US Army crew joins Germans to knock down fire in giant dung heap
A blaze in a manure pile the size of an Olympic swimming pool was extinguished Tuesday in Wiesbaden, Germany, with help from a U.S. Army fire crew.
The fire broke out about 5 a.m. at an agricultural company’s depot in Delkenheim, a part of Wiesbaden, said Fabian Kiefer at the city fire station headquarters. The burning dung heap measured 2,750 cubic yards.
Kiefer did not have a damage estimate. The fire did not appear to have been set intentionally and was likely caused by the pile’s own heat, a Wiesbaden police spokesman said.
The military sent a special truck usually used on fires at airfields because of its large-capacity water tank, the fire station said. The truck was “very helpful at the beginning,” as up to 45 firefighters battled the blaze at its peak, fire officials said.
The scene was near the military airfield at Clay Kaserne and the American crew arrived quickly, Kiefer said.
U.S. and local German fire crews train together frequently, Kiefer said. The fire station has a good idea of what equipment the military operates and what to request, though the base is not required to send it.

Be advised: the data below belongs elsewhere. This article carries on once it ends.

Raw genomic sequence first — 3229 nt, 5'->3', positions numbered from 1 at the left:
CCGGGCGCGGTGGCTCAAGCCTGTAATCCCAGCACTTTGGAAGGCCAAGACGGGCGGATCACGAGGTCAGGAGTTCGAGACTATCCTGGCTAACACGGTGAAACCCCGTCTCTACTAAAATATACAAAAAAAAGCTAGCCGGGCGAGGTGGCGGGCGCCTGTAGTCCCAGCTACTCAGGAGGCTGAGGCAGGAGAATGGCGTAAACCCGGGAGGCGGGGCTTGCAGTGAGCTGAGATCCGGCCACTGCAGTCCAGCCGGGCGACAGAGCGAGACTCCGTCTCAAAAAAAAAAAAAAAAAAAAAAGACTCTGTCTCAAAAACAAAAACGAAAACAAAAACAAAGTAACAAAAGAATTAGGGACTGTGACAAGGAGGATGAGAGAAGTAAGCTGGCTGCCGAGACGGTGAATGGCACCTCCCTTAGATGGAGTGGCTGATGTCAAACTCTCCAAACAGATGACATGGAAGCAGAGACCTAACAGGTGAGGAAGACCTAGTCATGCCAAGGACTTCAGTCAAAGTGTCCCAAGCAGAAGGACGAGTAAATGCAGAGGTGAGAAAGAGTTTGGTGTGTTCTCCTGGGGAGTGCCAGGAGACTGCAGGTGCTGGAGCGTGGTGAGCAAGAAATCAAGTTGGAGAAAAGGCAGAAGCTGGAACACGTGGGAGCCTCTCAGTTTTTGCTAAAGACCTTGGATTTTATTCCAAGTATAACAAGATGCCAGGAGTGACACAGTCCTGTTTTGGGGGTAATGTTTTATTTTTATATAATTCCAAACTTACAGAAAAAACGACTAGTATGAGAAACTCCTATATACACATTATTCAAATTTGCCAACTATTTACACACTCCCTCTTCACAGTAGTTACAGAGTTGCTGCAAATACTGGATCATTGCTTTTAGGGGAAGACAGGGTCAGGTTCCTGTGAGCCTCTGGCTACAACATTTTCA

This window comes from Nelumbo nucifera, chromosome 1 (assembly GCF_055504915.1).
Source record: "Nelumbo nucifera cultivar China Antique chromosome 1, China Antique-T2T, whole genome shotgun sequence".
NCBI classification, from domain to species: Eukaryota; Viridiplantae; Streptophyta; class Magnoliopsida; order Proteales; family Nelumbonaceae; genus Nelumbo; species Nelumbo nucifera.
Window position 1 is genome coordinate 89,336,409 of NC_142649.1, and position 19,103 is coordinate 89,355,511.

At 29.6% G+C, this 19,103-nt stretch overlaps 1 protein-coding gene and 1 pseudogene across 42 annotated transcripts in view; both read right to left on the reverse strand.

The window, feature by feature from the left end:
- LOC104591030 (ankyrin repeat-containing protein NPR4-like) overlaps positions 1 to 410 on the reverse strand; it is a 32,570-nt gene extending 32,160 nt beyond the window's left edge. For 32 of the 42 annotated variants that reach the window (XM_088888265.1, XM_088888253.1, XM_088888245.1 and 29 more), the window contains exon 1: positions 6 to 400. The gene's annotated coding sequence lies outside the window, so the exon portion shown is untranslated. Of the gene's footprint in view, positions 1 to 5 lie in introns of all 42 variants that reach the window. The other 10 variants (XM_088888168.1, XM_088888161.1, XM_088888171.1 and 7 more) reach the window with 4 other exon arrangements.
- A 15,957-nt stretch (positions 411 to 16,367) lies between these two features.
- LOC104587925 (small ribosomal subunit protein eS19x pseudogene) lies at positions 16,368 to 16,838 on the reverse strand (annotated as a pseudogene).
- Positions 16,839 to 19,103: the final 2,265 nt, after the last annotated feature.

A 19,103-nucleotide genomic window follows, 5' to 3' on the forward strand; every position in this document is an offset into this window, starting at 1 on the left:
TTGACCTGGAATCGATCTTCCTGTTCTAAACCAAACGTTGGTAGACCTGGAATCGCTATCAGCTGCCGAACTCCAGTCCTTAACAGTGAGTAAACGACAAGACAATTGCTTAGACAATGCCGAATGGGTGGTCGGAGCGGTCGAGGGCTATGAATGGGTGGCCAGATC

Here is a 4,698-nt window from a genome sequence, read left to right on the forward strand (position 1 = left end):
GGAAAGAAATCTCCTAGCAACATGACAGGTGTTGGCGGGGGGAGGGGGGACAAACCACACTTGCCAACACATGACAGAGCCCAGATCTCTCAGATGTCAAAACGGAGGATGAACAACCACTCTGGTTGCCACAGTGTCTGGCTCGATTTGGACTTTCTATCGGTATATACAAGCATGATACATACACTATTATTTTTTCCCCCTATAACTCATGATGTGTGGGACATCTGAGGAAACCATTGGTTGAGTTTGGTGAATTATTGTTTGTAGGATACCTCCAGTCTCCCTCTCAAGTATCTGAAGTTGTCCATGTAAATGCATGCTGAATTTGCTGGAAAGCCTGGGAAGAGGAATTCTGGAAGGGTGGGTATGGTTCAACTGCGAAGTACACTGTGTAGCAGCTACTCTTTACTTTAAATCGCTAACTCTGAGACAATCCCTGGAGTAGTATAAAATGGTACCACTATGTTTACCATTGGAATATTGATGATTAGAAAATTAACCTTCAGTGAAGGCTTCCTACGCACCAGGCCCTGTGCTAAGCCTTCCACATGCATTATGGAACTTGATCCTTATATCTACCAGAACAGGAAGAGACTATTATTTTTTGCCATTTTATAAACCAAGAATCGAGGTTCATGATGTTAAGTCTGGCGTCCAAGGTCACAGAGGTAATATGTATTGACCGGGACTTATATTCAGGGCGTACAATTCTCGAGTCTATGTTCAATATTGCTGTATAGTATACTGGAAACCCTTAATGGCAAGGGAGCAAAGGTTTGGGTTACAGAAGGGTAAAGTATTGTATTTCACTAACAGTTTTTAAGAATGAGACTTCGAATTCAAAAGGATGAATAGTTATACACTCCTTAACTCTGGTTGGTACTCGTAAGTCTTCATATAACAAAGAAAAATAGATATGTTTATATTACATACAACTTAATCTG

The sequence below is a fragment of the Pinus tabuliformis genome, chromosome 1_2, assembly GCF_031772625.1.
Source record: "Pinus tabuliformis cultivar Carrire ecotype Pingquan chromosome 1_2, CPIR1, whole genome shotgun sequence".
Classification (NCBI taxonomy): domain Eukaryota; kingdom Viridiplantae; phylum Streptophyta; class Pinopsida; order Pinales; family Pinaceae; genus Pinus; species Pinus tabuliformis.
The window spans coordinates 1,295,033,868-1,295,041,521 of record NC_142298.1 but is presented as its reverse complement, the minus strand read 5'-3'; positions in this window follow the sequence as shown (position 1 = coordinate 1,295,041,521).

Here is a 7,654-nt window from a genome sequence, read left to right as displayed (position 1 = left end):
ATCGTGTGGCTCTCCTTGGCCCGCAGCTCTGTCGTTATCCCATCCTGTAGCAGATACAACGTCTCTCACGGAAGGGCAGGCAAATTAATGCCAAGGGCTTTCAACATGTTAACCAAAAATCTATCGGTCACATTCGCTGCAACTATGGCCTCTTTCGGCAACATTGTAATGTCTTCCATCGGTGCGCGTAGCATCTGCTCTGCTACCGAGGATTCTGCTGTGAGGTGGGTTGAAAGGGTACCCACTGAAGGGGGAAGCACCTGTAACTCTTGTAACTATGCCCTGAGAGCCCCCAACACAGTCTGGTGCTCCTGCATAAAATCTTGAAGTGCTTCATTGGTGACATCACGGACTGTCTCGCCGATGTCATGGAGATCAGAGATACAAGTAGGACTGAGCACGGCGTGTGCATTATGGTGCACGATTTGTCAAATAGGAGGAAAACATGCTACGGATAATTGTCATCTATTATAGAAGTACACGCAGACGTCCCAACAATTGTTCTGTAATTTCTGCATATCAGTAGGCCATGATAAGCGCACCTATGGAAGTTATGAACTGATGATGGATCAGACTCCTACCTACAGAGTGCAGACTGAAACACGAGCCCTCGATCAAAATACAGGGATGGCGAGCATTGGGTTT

Hours later, the Wiesbaden fire brigade was still pulling apart the huge pile of dung to make it easier to extinguish, but Kiefer said the fire was under control, and only a few firefighters remained by the afternoon.
The Wiesbaden garrison did not immediately respond to phone calls and emails about the blaze.
The fire department at Clay Kaserne is staffed by some Germans, such as Karin Morrell, who the garrison said last year became the first woman in Europe to earn the title of assistant fire chief for prevention.
The Americans build relationships with local fire departments because they’re likely to be the first on scene if military aircraft have off-base emergencies, Fire Chief Daniel Corzelius said in a 2019 statement.
“We rely on each other,” he said.
Stars and Stripes reporter David Edge in Wiesbaden contributed to this report.